One of the biggest challenges currently facing many European countries (as well as, e.g., Japan) seems to be the contraction of its population – i.e., exactly the opposite of what is the problem globally. When you ask a politician or an economist, or a demographer, you will be told that this challenge is a really daunting one – it calls into question one of the foundations of European wealth, the welfare state. However, tough as the demographic overthrow is in the short to middle run and seen locally, it is worthwhile to ask whether it is in the long run and when a global view is taken, too.
It is well-known that the “optimal” demographic structure of the society is a stable one, visualized by the stationary population pyramid. Meanwhile, in many European countries the tendency is toward a contracting pyramid-structure, as exemplified in the following picture (it shows the projected demographic structure of the German population in 2050):
The consequences of this so called stage five of the demographic transition can be dire. In Europe they are already beginning to be felt. The most problematic issue appears to be the transition of the workforce structure – ever fewer people are working, ever more are pension receivers. Since the system in most countries is so that the currently working are effectively financing the current pensioners, it comes to tensions and deficits in the pension system. At the same time, tax revenues are declining, since there are less workpeople to tax; health care expenditures are rising, since elder people are more prone to illnesses (and, what is often forgotten, we are able to treat ever more disabilities, thus further raising overall costs); xenophobic sentiments are also rising, since people fear to be “outreproduced” by the more fertile immigrants from poorer countries.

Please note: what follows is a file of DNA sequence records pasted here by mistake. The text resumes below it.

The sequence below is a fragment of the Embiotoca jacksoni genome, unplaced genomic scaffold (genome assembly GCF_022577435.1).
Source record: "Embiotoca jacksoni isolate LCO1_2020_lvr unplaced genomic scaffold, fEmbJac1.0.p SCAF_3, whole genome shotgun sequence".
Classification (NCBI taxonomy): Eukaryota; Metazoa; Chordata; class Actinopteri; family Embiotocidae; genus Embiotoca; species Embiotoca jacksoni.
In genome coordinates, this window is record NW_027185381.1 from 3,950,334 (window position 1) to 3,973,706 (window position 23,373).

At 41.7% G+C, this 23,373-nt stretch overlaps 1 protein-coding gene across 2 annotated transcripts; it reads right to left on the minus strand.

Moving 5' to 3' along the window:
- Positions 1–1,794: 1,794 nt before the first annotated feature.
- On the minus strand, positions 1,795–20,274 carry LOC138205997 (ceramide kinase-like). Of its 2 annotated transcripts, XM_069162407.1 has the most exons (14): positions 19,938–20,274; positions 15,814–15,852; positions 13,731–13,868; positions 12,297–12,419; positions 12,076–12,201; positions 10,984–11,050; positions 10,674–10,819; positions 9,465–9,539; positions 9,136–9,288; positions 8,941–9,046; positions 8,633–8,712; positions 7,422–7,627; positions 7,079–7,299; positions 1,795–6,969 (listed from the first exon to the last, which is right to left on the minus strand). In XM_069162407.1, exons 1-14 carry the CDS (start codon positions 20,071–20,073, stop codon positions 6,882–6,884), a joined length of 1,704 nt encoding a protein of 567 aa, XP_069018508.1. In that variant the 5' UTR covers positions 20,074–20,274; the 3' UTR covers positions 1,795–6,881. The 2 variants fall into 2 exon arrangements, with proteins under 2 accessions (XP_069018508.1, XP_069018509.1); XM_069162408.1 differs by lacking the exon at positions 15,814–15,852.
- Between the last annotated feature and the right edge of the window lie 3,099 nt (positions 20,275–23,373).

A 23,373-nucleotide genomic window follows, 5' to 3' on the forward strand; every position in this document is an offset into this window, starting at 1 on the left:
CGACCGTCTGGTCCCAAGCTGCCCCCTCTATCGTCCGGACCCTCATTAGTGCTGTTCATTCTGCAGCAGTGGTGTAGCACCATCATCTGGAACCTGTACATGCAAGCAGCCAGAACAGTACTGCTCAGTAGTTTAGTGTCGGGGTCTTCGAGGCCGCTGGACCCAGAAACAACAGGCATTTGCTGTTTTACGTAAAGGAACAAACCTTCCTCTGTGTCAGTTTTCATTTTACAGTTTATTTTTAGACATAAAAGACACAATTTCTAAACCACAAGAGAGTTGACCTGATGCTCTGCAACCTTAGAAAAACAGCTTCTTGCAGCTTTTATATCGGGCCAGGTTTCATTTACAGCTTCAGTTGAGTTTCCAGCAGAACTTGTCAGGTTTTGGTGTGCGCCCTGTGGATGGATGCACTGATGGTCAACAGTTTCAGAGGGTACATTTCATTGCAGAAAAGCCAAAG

All these are short- to middle-term consequences. They are dire and to handle them is a great challenge for European societies. Nevertheless, less population is not necessarily only a bad thing – especially when the long run and global aspects are considered.
It is rather improbable that European populations contract until they vanish. Sooner or later they are going to stabilize – though at a much lower level than the approximately 750 million people inhabiting the continent today. When that happens, we should be glad – a smaller population means less pressures on ecosystems and the Earth’s resources, more space for everyone, less congestion etc. Since one of humanity’s greatest worries is that of overpopulation, it cannot be entirely bad if there is going to be significantly fewer people somewhere. Of course, Europe’s demographic contraction alone is by far not enough to solve the global population problem. But is can and should be seen as a contribution.
The fact is that, as was emphasized by ecological economists since the 60’s, humanity’s environmental impact = per capita resource use * population, with a broad definition of resources. Trivial as this equation appears, it contains a very important message – the fewer people living on Earth (assuming a constant per capita impact), the lower their impact on the global environment, especially when these people have a high per capita resource use (as Europeans do). Furthermore, this is equally true for local environments. If you made a trip through Europe, you wouldn’t find many intact ecosystems – despite the fact that the Europeans’ needs have become so big that much of the environmental distortions necessary to satisfy them take place outside of the continent. So, if there were meaningfully less people in Europe, their pressure on resources in Europe as well as elsewhere would become lighter – even though Europeans are only slightly more than 10% of the world population. The long run considered, we can only welcome such a development.
So, is Europe’s population problem really one? Yes, it is. The transition period during which the population contracts has already begun, and it will not be easy to handle it. The European welfare state model may well need a deep reform. And it may well be that this transition period will be painful. But, on the other hand, there is a positive side of this demographic challenge. It can contribute to a process of lessening humanity’s pressure on the Earth’s resources – the resources our livelihoods are fully dependent on and which we have ever less of. Indeed, it is possible that, in the long run, we (or, more aptly, our descendants) will be better off because of what we are now considering a great problem.